Citation: Saad ESA, Fahal AH (2017) Broncho-pleuro-cutaneous fistula and pneumothorax: Rare challenging complications of chest wall eumycetoma. PLoS Negl Trop Dis 11(9): e0005737. https://doi.org/10.1371/journal.pntd.0005737
Editor: Waleed Saleh Al-Salem, Saudi Ministry of Health, SAUDI ARABIA
Published: September 28, 2017
Copyright: © 2017 Saad, Fahal. This is an open access article distributed under the terms of the Creative Commons Attribution License, which permits unrestricted use, distribution, and reproduction in any medium, provided the original author and source are credited.
Funding: The authors received no specific funding for this work.
Competing interests: The authors have declared that no competing interests exist.
We report on a 60-year-old housewife who presented to the Mycetoma Research Centre (MRC) at the University of Khartoum on the 7 December 2016 with a 30-year history of chest wall eumycetoma due to Madurella mycetomatis. Two months prior to presentation to the MRC, a discharging sinus in the left lateral side of the chest wall was noted by the patient. The discharge was purulent and contained black grains. Just before presentation, air leak from the sinus was noted and she developed general weakness and deterioration.
The patient was noncompliant with ketoconazole therapy for eumycetoma and has had 3 previous surgical excisions of her chest wall lesion; the first one was in 1991, the second one was in 1995, and the third excision was done in 2002. However, she ceased treatment and follow-up in 2002.
The patient has had diabetes mellitus for 14 years and hypertension for 1 year. She has various diabetic microvascular complications, diabetic nephropathy, and diabetic septic foot, leading to left above-knee amputation in 2015, and she later developed right gangrenous middle and fourth toes. Her drug history includes insulin 10/5 units, furosemide 40 mg, aspirin 81 mg, atorvastatin 20 mg, and amlodipine 10 mg per day. She has had multiple hospital admissions and blood transfusions due to chronic kidney disease secondary to diabetic nephropathy.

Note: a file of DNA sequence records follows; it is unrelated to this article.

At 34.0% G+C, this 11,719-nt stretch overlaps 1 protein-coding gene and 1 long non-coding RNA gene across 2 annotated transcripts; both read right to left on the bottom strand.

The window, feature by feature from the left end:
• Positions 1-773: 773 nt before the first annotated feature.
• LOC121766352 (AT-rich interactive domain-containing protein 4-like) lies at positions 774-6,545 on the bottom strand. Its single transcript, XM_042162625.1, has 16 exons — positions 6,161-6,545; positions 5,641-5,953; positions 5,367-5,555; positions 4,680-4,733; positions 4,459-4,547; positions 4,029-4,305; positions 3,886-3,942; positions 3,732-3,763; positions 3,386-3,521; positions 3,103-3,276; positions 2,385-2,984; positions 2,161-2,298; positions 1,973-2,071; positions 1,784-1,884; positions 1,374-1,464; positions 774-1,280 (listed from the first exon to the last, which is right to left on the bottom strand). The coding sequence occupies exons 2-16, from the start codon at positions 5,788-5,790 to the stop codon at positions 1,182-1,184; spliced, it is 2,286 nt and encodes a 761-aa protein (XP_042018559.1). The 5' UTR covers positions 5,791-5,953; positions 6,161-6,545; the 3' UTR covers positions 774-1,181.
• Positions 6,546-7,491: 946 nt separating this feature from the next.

She is a housewife with a low socioeconomic status. A family history of mycetoma was noted; her son has bilateral lower limb eumycetoma.
Clinically she looked unwell and pale. She was haemodynamically stable, with a pulse rate of 72 beats per minute, respiratory rate of 20 breaths per minute, and blood pressure of 130/70 mmHg. Her head and neck examinations were unremarkable. A respiratory examination showed no signs of respiratory distress, and the trachea was central, but the movement of the left side of the chest was reduced. A 2 cm in diameter sinus discharging an exudative material with black grains was noted in the midaxillary line of the left chest. The discharge was noted to increase with cough (Fig 1). There was a decrease in air entry and stony dullness on the left side but no added sounds. Other systems were unremarkable.
Investigations showed a haemoglobin level of 5.0 g/dl with normal leucocyte count and platelets. Her random blood glucose level was elevated at 324 mg/dl. There was evidence of chronic kidney disease, with urea 94 mg/dl and creatinine 3.2 mg/dl. She was hyponatremic with a serum sodium of 129 mmol/l and a normal K+ of 4.6 mmol/l. A liver function test showed an elevated alkaline phosphatase (ALP) of 228 IU/l; otherwise, other enzymes were normal, with aspartate aminotransferase (AST) 6 IU/l and alanine aminotransferase (ALT) 4 IU/l. Total protein was normal at 6.9 g/dl, but a low serum albumin (1.8 g/dl) was noted. C-reactive protein was 11 mg/l, and a viral screening was negative. A urinalysis was positive for pus cells of 8–12/hpf, albumin 1+, and sugar 2+. After the stimulation of whole blood with culture filtrate of M. mycetomatis, cytokines interleukin (IL)-10 and interferon gamma (IFN-γ) levels were measured. The levels of these cytokines were higher in the patient compared with control subjects. This indicates a mixed type of immune response in which both Th1 cytokines and Th2 cytokines are secreted at the same time.